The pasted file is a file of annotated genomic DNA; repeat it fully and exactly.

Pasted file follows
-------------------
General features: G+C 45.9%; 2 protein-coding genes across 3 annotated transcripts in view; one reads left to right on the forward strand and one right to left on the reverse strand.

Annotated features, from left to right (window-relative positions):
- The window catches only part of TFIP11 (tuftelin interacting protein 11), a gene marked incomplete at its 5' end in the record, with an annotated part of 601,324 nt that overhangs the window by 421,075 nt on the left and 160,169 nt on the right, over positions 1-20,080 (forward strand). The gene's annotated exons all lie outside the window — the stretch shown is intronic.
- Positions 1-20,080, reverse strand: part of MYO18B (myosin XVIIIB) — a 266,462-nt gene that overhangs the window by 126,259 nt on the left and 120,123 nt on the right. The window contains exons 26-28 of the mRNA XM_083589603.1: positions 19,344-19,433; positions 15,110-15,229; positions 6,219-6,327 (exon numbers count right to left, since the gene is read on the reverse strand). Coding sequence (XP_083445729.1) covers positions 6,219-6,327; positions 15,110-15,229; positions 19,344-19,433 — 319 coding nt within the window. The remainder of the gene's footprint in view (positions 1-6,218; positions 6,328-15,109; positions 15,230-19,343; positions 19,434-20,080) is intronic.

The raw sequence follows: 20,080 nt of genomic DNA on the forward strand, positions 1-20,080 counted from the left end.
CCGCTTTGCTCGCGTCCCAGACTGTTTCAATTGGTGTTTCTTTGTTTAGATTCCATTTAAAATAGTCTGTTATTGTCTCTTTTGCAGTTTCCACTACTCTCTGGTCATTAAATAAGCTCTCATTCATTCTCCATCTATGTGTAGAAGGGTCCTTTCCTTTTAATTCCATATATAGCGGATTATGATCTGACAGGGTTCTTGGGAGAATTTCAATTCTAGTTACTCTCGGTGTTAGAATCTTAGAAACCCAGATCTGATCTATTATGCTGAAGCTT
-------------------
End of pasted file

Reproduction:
General features: G+C 45.9%; 2 protein-coding genes across 3 annotated transcripts in view; one reads left to right on the forward strand and one right to left on the reverse strand.

Annotated features, from left to right (window-relative positions):
- The window catches only part of TFIP11 (tuftelin interacting protein 11), a gene marked incomplete at its 5' end in the record, with an annotated part of 601,324 nt that overhangs the window by 421,075 nt on the left and 160,169 nt on the right, over positions 1-20,080 (forward strand). The gene's annotated exons all lie outside the window — the stretch shown is intronic.
- Positions 1-20,080, reverse strand: part of MYO18B (myosin XVIIIB) — a 266,462-nt gene that overhangs the window by 126,259 nt on the left and 120,123 nt on the right. The window contains exons 26-28 of the mRNA XM_083589603.1: positions 19,344-19,433; positions 15,110-15,229; positions 6,219-6,327 (exon numbers count right to left, since the gene is read on the reverse strand). Coding sequence (XP_083445729.1) covers positions 6,219-6,327; positions 15,110-15,229; positions 19,344-19,433 — 319 coding nt within the window. The remainder of the gene's footprint in view (positions 1-6,218; positions 6,328-15,109; positions 15,230-19,343; positions 19,434-20,080) is intronic.

The raw sequence follows: 20,080 nt of genomic DNA on the forward strand, positions 1-20,080 counted from the left end.
CCGCTTTGCTCGCGTCCCAGACTGTTTCAATTGGTGTTTCTTTGTTTAGATTCCATTTAAAATAGTCTGTTATTGTCTCTTTTGCAGTTTCCACTACTCTCTGGTCATTAAATAAGCTCTCATTCATTCTCCATCTATGTGTAGAAGGGTCCTTTCCTTTTAATTCCATATATAGCGGATTATGATCTGACAGGGTTCTTGGGAGAATTTCAATTCTAGTTACTCTCGGTGTTAGAATCTTAGAAACCCAGATCTGATCTATTATGCTGAAGCTT